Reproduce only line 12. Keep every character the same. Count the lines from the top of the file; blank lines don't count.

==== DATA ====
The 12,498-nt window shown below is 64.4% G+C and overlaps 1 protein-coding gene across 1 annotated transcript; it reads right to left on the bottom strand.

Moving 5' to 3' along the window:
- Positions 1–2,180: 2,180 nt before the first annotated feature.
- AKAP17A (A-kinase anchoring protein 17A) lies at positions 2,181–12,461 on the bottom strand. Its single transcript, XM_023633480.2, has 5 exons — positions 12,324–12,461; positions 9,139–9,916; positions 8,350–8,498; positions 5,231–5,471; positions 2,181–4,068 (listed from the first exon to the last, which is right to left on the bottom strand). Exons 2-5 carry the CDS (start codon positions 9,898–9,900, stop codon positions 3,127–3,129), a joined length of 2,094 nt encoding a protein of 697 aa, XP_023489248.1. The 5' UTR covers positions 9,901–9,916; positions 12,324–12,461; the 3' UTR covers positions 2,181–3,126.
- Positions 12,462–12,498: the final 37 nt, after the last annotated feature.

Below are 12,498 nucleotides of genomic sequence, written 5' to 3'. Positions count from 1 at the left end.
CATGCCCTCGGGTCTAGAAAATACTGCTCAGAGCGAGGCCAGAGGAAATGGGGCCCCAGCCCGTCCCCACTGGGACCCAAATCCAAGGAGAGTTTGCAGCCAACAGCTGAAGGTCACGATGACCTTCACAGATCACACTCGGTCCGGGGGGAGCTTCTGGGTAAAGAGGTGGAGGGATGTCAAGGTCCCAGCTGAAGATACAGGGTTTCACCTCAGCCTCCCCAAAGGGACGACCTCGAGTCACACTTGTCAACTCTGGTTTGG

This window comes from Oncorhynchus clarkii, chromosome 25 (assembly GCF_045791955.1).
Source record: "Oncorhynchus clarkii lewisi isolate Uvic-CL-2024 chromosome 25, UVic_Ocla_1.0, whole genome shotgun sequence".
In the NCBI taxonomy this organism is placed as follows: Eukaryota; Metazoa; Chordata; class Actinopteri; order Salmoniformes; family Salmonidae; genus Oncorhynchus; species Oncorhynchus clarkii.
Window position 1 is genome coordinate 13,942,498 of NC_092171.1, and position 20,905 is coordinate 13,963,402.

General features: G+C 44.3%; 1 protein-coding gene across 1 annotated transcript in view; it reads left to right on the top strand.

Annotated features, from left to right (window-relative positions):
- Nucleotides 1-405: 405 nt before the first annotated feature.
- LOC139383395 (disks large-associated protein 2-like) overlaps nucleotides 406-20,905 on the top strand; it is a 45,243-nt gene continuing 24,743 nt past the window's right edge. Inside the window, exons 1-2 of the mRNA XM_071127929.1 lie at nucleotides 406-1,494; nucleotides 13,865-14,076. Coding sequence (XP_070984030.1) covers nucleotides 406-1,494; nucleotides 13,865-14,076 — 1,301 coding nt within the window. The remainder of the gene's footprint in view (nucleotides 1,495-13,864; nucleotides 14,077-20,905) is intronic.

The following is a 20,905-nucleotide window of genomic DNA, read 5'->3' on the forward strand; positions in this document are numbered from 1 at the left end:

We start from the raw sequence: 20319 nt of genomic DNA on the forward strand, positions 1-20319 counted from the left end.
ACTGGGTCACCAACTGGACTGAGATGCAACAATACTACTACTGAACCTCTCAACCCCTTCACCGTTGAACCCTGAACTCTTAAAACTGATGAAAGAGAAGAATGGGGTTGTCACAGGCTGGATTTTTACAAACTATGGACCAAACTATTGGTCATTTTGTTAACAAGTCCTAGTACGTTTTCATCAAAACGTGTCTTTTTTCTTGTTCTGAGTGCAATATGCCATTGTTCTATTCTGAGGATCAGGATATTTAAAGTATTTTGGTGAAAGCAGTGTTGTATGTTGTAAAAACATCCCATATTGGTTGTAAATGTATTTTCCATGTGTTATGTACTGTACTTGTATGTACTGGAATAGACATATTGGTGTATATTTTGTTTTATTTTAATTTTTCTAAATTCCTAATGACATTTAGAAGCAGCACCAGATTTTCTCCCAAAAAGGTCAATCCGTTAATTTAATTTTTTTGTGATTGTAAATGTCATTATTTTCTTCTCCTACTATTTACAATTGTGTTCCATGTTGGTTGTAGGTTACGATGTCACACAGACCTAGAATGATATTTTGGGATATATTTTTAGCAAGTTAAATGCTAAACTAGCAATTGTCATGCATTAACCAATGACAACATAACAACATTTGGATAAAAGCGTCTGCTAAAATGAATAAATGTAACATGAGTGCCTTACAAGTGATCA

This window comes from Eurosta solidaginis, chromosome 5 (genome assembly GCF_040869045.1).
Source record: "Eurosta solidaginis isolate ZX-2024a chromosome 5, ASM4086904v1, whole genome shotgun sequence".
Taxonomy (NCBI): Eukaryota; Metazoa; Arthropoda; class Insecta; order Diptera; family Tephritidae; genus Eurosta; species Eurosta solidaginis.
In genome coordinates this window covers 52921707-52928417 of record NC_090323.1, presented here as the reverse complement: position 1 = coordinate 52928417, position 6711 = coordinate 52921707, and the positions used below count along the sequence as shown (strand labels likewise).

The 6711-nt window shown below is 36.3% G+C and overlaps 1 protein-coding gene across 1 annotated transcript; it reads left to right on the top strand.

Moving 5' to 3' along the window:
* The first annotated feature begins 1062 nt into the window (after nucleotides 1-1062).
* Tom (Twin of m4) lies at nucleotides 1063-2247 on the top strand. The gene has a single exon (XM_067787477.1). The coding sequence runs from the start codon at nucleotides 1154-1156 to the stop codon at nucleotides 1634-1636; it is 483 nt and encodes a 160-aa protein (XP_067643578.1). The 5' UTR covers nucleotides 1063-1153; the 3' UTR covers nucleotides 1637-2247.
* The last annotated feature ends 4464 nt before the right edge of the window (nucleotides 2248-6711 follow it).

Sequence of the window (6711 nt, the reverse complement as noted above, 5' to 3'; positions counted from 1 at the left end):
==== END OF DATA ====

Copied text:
General features: G+C 44.3%; 1 protein-coding gene across 1 annotated transcript in view; it reads left to right on the top strand.